“This whole ecosystem is built on scale and efficiency right now. It’s about who has the biggest scale of the cheapest CPM,” Torres said. “And we need to humanize the way we buy a little bit more and understand the pieces. We want to make sure that we’re just not solely making decisions on data, that there is a level of human interest or unpredictability that sits in the data sets.”

‘Not a check-the-box exercise’

From the diversity-focused verticals on HBO Max to Disney’s Onyx Collective, meaningful DEI content has multiplied on the publishing side, as several companies are looking to connect brands with the diverse content creators under their portfolios. 

“It’s in lifestyle content; it’s in news; it’s in sports; it’s in premium scripted storytelling that we want to be a thought leader for brands to show up in brand-safe environments.” Sheereen Miller-Russell, svp ad sales and inclusive content monetization, Warner Bros. Discovery, said. “We want them to be able to not only meet their demands for DEI but exceed the sense of richness and resonance for community, audiences and consumers and deliver against an increase in purchasing patterns, all of those things.”

Disney has rolled out several DEI initiatives in recent years, including the Disney Culture Index, which scores and optimizes ad creative against metrics such as casting, cultural authenticity, cultural relevance and business outcomes, and Project Elevate for businesses looking to scale up, helping underrepresented small businesses go through a Disney masterclass.

“This is not a check-the-box exercise,” said Disney ad sales chief Rita Ferro. “It’s how do we have the best talent creating the best storytelling, and that takes hiring the best talent in front and behind the camera and making sure that our platforms deliver that as broadly as possible.”

Delivering on DEI promises

So far, the DEI efforts on both sides have paid off. 

Disney has required multicultural ad buys as part of its upfront negotiations since 2021, and Ferro told Adweek that after clients tripled Disney’s overall upfront DEI ask in 2022, the company is challenging them to triple its original ask again this year. 

“When you put an ask out to our partners, they come back and show up in ways that are meaningful around our partnerships. And that’s everything we do in underrepresented audiences—the African American experience, the Hispanic experience, the LGBTQ experience—but it’s also underrepresented women in sports partnerships. How do we think [about] giving broader coverage and bigger windows, more important windows, across our platforms for HBCU games and all of those important investments that we’re making in quality and extraordinary storytelling,” Ferro said.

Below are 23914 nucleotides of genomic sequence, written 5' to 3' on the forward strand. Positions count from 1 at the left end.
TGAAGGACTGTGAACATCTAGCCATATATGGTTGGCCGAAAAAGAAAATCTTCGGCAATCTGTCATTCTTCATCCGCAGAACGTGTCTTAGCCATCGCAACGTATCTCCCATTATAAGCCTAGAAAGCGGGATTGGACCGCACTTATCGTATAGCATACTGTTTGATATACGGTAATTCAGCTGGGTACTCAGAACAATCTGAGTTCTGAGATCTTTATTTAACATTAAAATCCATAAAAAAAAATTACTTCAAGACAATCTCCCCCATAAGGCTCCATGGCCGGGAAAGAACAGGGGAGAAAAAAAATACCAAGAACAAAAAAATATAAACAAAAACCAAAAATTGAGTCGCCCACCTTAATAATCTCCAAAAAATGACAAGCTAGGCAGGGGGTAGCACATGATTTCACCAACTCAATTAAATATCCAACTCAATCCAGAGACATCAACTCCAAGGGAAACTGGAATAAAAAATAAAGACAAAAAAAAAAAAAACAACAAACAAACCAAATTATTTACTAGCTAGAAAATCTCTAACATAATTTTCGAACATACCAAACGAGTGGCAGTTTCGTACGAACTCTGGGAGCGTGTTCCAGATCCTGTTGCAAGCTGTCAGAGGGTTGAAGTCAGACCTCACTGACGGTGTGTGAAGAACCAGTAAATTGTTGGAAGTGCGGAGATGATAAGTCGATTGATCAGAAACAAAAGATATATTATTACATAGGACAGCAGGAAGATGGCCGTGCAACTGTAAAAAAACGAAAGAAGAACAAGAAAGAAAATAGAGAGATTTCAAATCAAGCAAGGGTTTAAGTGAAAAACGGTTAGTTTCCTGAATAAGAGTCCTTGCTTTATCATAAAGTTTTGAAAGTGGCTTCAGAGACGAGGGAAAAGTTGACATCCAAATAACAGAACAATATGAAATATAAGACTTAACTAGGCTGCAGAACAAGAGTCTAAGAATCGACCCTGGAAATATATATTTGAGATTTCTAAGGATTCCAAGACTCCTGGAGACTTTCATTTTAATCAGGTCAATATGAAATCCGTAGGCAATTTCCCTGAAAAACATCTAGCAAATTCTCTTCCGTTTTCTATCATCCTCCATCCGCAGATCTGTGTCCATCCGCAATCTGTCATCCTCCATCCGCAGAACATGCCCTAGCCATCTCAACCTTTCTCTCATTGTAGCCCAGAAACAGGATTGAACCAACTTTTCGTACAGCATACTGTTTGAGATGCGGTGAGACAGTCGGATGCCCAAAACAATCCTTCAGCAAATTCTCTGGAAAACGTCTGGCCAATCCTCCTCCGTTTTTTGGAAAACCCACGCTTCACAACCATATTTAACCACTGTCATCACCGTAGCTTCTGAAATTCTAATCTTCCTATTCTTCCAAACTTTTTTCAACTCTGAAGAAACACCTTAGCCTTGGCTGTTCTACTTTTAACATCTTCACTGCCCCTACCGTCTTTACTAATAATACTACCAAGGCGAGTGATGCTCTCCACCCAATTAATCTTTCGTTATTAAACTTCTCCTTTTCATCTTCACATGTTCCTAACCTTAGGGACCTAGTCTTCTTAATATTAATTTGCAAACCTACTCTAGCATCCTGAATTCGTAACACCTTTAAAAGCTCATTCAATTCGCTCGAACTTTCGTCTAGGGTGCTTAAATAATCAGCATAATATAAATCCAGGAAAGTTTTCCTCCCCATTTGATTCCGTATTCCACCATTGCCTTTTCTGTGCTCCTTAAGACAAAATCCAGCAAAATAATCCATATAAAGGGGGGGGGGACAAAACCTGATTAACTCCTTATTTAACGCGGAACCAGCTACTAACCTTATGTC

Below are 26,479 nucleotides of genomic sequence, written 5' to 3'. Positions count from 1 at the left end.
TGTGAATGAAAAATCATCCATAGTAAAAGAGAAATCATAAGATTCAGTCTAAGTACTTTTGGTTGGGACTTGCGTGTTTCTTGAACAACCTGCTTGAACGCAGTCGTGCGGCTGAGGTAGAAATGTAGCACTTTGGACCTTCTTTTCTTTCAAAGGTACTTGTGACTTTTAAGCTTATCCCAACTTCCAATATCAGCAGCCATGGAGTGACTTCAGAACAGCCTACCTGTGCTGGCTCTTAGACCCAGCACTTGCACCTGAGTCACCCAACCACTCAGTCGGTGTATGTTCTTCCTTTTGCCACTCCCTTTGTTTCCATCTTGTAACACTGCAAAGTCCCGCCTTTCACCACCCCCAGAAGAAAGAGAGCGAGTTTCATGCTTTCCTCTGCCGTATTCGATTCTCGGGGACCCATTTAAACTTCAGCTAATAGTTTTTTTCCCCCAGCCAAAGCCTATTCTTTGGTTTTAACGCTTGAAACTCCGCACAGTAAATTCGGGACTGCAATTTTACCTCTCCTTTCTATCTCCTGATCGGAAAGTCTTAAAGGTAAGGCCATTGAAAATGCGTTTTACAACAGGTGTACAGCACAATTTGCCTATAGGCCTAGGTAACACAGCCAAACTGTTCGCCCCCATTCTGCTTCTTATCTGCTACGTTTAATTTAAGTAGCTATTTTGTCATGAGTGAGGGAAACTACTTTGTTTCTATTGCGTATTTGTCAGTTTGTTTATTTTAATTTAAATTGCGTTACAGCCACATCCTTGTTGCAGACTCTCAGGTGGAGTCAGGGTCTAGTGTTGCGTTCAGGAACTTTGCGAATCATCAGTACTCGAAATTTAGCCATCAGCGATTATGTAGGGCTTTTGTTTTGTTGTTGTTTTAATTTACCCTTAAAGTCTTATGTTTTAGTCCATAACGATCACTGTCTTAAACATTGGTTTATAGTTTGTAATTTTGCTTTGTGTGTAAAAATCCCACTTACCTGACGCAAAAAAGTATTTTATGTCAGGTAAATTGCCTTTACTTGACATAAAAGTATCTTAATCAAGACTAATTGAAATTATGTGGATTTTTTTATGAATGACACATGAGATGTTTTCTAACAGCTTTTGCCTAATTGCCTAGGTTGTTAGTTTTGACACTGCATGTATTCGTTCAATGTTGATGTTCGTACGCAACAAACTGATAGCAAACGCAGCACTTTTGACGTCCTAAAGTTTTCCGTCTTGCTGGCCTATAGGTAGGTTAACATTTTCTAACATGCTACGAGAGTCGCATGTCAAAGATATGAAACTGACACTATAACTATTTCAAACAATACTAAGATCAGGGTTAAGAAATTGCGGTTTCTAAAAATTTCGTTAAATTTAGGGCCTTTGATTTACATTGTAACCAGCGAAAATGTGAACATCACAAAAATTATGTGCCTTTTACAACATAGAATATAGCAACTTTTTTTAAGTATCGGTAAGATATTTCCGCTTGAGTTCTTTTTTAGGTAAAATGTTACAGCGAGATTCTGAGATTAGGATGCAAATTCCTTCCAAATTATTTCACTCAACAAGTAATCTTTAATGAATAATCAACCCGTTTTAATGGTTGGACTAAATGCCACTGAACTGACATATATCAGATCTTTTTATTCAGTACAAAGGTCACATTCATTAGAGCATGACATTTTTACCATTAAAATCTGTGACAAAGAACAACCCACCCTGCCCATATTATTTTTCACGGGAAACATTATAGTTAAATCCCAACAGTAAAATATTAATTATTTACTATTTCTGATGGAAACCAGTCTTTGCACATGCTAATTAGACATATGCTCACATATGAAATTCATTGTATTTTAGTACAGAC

For its part, Warner Bros. Discovery identified DEI as a top priority when setting the structure of its Diversity, Equity and Inclusion group in 2022 and is set to roll out new initiatives to connect advertisers with its diverse creators in the months ahead.

On the buying side, leveraging eMbrace resulted in a 25% year-over-year increase in client media investments in minority media at Horizon. Meanwhile, Mediabrands increased year-over-year ad investment with Black-owned media by 61%, Asian-owned media by 32% and Hispanic/Latino-owned media by 7%. 

And though Publicis didn’t share specific numbers, the company said it is tracking to its DEI goals.

‘Doubling down,’ despite the economy

But the current state of the economy can’t be ignored, despite some industry optimism for a second-half turnaround.

“Some brands have grown, not fatigued, but they have other urgent critical priorities that they’re putting forward and saying, ‘OK, 2020 illuminated the need to do more. But we have other objectives that are also impacting the urgent bottom lines and the pressures we’re feeling based on the macroeconomics,'” Miller-Russell said.

However, the Warner Bros. Discovery svp noted that several brands are “doubling down,” recognizing they can’t abandon the space because multicultural audiences will be critical for their continued evolutions.

After all, the U.S. is changing. Census data predicts the majority of the population will belong to current minority groups by 2045, with around 25% consisting of non-white Hispanic.

Romero also agreed that, despite the macro conditions, several partners are “doubling down” on the Hispanic segment at TelevisaUnivision, adding, “We’ve shown them the resiliency of this consumer base, and they’re seeing it back tenfold.”

Regardless of economic pressures, the industrywide DEI push will only expand in the coming year.

“Sometimes we talk about, ‘We’ve made progress, and we’re getting there,’ but there’s no end game,” Campanelli said. “This is something we’re doing in perpetuity.”

This story is part of Adweek’s New Consumer digital package, which focuses on diversity in all the ways it manifests for consumers—including gender, race, age and ability—and how marketers need to reach people where they are and meet their unique needs.

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This story first appeared in the March 2023 issue of Adweek magazine. Click here to subscribe.